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What are the northern lights?


You’ve probably heard about the northern lights. You may have even been lucky enough to see them. But you probably don’t know what causes them. The northern lights — also called aurora borealis (say "ah-ROAR-ah bore-ee-AH-lis") — are coloured lights that appear in the northern sky. Kind of like nature's fireworks.

So…what causes them?

beautiful green aurora borealis over a snowy road

Photo credit: Trodel via Visual hunt / CC BY

The northern lights are caused by electrons being blown out by the solar wind. Sounds technical, right? Think of it this way: it's like the sun burping out these really small particles (the electrons) into the air. These tiny electrons mix with gases in the Earth’s atmosphere, which makes them glow.

When can I see them?

a green aurora borealis can be seen over a house in the wintery north

Photo credit: musubk via Visual Hunt / CC BY-NC-SA

The best time to see the northern lights is when the skies are clearest. Winter and spring — or between December and April — are the best times to see them. You’ll have to stay up late, though. You can see the lights best between 10 p.m. and 2 a.m. (way past your bedtime!). And you should dress warm — the best place to see the northern lights in Canada is way up north in the Yukon Territories, so you're going to get chilly!

Aurora borealis or northern lights?

a multi colour aurora borealis over Estonia

The auroral borealis in Estonia. (Wikimedia/Kristian Pikner/CC BY-SA 4.0)

They're both right! The name "aurora borealis" comes from the French astronomer and scientist Pierre Gassendi. He called it aurora for the Roman goddess of the dawn, and boreas, which is the Greek word for the north wind.

Northern lights mythology

painting of a Valkyrie from Viking mythology

A painting by Peter Nicolai Arbo of a Valkyrie — a female Viking warrior, 1869, National Gallery of Norway. (Wikimedia/public domain)

There are many different folktales about the northern lights. The Vikings believed that the lights were the reflection of the shields and armour of the female warriors — also known as the Valkyrie — who were immortal, or that it was the Bifröst Bridge that led those who fell in battle to their final resting place in Valhalla.

gold chinese dragon decoration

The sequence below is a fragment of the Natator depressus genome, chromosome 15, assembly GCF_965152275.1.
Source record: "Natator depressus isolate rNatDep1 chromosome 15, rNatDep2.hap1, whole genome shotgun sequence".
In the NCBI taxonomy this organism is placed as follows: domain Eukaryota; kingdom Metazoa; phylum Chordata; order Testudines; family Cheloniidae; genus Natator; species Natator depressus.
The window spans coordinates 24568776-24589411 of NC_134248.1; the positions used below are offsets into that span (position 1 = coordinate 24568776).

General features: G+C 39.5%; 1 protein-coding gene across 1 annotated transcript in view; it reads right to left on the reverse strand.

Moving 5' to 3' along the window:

Photo by Joey Gannon licensed CC BY-SA 2.0

It would have been rare to see the northern lights in China, but early Chinese legends about the northern lights have to do with dragons! The lights were believed to be a celestial battle between good and evil dragons who breathed fire across the sky.

a caribou in a snowy landscape

Photo by bm.iphone licensed CC BY 2.0

There are many Indigenous legends about the northern lights all across North America. Some spoke of them as torches of giants in the sky or the souls of animals they hunted like deer, whales or salmon. Other legends spoke of the lights as a powerful spirit who assisted shamans; a torch-lit path to help souls along their journey; or the light from the fire built by the creator.

a cute arctic fox in the snow

Photo by Mark Dumont licensed CC BY-NC 2.0

In Finland, where the northern lights are very bright, their myth involves a sly little arctic fox. It ran so quickly across the snow that its tail made sparks fly into the night sky, creating the northern lights. Which makes sense, since the Finnish word for northern lights is revontulet — which literally means "fox fire"!

Did you know?

a view of the aurora borealis from space

You can see the northern lights from space. (Photo via Visual Hunt)

  • The northern lights appear 200 to 300 kilometers above the earth and are bright enough to be seen from space.
  • The most common colours of the northern lights are green, pink, purple, red, yellow and blue.
  • You can also see southern lights — or aurora australis (say "ah-ROAR-ah os-traw-lis") — if you’re close to the southern pole.
  • Earth isn't the only planet to have auroras — scientists have found them on Neptune, Jupiter, Saturn and Uranus.
  • No two northern lights will ever look the same — you will always see different patterns and colours in the lights.
  • The northern lights don't just produce beautiful colours, they also make sounds like claps, crackles and static. But these are hard to hear with all the other noise around us.